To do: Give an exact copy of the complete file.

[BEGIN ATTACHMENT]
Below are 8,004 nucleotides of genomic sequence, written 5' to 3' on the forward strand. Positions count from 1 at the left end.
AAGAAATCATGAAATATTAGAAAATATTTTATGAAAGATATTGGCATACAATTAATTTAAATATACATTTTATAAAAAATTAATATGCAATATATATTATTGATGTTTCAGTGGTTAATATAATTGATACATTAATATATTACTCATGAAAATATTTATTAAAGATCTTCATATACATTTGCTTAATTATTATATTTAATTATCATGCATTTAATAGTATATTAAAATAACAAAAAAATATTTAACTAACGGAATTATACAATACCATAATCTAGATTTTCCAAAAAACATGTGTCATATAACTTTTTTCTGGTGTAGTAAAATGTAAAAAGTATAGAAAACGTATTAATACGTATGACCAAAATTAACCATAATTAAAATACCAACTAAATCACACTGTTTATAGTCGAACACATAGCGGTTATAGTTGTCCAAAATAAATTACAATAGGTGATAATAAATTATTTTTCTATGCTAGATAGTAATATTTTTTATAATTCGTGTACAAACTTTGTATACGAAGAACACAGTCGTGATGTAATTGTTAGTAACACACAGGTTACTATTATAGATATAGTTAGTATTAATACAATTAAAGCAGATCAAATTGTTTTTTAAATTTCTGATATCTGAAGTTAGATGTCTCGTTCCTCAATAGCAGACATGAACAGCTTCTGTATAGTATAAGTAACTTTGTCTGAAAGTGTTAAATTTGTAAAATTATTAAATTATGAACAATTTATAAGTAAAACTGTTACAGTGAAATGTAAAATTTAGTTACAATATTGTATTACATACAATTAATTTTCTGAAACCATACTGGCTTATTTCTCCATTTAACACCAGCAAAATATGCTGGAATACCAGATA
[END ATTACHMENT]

Below are 8,004 nucleotides of genomic sequence, written 5' to 3' on the forward strand. Positions count from 1 at the left end.
AAGAAATCATGAAATATTAGAAAATATTTTATGAAAGATATTGGCATACAATTAATTTAAATATACATTTTATAAAAAATTAATATGCAATATATATTATTGATGTTTCAGTGGTTAATATAATTGATACATTAATATATTACTCATGAAAATATTTATTAAAGATCTTCATATACATTTGCTTAATTATTATATTTAATTATCATGCATTTAATAGTATATTAAAATAACAAAAAAATATTTAACTAACGGAATTATACAATACCATAATCTAGATTTTCCAAAAAACATGTGTCATATAACTTTTTTCTGGTGTAGTAAAATGTAAAAAGTATAGAAAACGTATTAATACGTATGACCAAAATTAACCATAATTAAAATACCAACTAAATCACACTGTTTATAGTCGAACACATAGCGGTTATAGTTGTCCAAAATAAATTACAATAGGTGATAATAAATTATTTTTCTATGCTAGATAGTAATATTTTTTATAATTCGTGTACAAACTTTGTATACGAAGAACACAGTCGTGATGTAATTGTTAGTAACACACAGGTTACTATTATAGATATAGTTAGTATTAATACAATTAAAGCAGATCAAATTGTTTTTTAAATTTCTGATATCTGAAGTTAGATGTCTCGTTCCTCAATAGCAGACATGAACAGCTTCTGTATAGTATAAGTAACTTTGTCTGAAAGTGTTAAATTTGTAAAATTATTAAATTATGAACAATTTATAAGTAAAACTGTTACAGTGAAATGTAAAATTTAGTTACAATATTGTATTACATACAATTAATTTTCTGAAACCATACTGGCTTATTTCTCCATTTAACACCAGCAAAATATGCTGGAATACCAGATA